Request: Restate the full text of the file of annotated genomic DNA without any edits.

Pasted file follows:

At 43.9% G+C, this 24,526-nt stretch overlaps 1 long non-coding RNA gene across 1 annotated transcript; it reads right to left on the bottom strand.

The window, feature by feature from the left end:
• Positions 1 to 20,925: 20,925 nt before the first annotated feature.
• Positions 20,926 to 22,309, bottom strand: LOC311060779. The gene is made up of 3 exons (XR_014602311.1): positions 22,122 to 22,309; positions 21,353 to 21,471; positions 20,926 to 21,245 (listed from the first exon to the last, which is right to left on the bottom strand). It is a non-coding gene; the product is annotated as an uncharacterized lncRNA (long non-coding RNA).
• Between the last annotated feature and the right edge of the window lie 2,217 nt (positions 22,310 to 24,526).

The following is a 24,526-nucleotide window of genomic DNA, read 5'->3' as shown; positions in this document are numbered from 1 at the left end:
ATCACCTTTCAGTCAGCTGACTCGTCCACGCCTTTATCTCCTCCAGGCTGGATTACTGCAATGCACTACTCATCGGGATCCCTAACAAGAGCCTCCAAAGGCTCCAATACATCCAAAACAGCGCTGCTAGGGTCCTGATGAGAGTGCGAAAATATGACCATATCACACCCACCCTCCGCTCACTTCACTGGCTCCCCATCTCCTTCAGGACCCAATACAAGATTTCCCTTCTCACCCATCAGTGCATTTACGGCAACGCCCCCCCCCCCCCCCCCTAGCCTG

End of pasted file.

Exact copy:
At 43.9% G+C, this 24,526-nt stretch overlaps 1 long non-coding RNA gene across 1 annotated transcript; it reads right to left on the bottom strand.

The window, feature by feature from the left end:
• Positions 1 to 20,925: 20,925 nt before the first annotated feature.
• Positions 20,926 to 22,309, bottom strand: LOC311060779. The gene is made up of 3 exons (XR_014602311.1): positions 22,122 to 22,309; positions 21,353 to 21,471; positions 20,926 to 21,245 (listed from the first exon to the last, which is right to left on the bottom strand). It is a non-coding gene; the product is annotated as an uncharacterized lncRNA (long non-coding RNA).
• Between the last annotated feature and the right edge of the window lie 2,217 nt (positions 22,310 to 24,526).

The following is a 24,526-nucleotide window of genomic DNA, read 5'->3' as shown; positions in this document are numbered from 1 at the left end:
ATCACCTTTCAGTCAGCTGACTCGTCCACGCCTTTATCTCCTCCAGGCTGGATTACTGCAATGCACTACTCATCGGGATCCCTAACAAGAGCCTCCAAAGGCTCCAATACATCCAAAACAGCGCTGCTAGGGTCCTGATGAGAGTGCGAAAATATGACCATATCACACCCACCCTCCGCTCACTTCACTGGCTCCCCATCTCCTTCAGGACCCAATACAAGATTTCCCTTCTCACCCATCAGTGCATTTACGGCAACGCCCCCCCCCCCCCCCCCTAGCCTG